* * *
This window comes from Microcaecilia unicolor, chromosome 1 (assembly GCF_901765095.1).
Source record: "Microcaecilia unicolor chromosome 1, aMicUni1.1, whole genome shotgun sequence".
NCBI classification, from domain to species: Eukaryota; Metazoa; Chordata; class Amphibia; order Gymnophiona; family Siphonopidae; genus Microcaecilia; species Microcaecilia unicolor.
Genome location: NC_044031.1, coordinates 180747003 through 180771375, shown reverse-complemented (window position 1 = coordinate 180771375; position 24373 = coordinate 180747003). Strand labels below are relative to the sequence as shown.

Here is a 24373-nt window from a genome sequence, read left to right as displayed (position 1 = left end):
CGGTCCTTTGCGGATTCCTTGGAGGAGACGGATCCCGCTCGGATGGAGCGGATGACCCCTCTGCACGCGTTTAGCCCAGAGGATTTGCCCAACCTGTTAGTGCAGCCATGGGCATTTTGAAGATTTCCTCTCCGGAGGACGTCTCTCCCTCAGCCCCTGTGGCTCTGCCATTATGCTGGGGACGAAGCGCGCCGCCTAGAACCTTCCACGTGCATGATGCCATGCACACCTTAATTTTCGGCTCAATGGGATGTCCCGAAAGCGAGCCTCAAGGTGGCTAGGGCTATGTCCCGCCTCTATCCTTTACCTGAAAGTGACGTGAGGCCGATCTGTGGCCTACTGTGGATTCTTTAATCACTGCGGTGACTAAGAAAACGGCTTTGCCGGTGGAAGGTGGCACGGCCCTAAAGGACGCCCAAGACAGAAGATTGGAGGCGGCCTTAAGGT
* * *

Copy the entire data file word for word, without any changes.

This window comes from Microcaecilia unicolor, chromosome 1 (assembly GCF_901765095.1).
Source record: "Microcaecilia unicolor chromosome 1, aMicUni1.1, whole genome shotgun sequence".
NCBI classification, from domain to species: Eukaryota; Metazoa; Chordata; class Amphibia; order Gymnophiona; family Siphonopidae; genus Microcaecilia; species Microcaecilia unicolor.
Genome location: NC_044031.1, coordinates 180747003 through 180771375, shown reverse-complemented (window position 1 = coordinate 180771375; position 24373 = coordinate 180747003). Strand labels below are relative to the sequence as shown.

Here is a 24373-nt window from a genome sequence, read left to right as displayed (position 1 = left end):
CGGTCCTTTGCGGATTCCTTGGAGGAGACGGATCCCGCTCGGATGGAGCGGATGACCCCTCTGCACGCGTTTAGCCCAGAGGATTTGCCCAACCTGTTAGTGCAGCCATGGGCATTTTGAAGATTTCCTCTCCGGAGGACGTCTCTCCCTCAGCCCCTGTGGCTCTGCCATTATGCTGGGGACGAAGCGCGCCGCCTAGAACCTTCCACGTGCATGATGCCATGCACACCTTAATTTTCGGCTCAATGGGATGTCCCGAAAGCGAGCCTCAAGGTGGCTAGGGCTATGTCCCGCCTCTATCCTTTACCTGAAAGTGACGTGAGGCCGATCTGTGGCCTACTGTGGATTCTTTAATCACTGCGGTGACTAAGAAAACGGCTTTGCCGGTGGAAGGTGGCACGGCCCTAAAGGACGCCCAAGACAGAAGATTGGAGGCGGCCTTAAGGT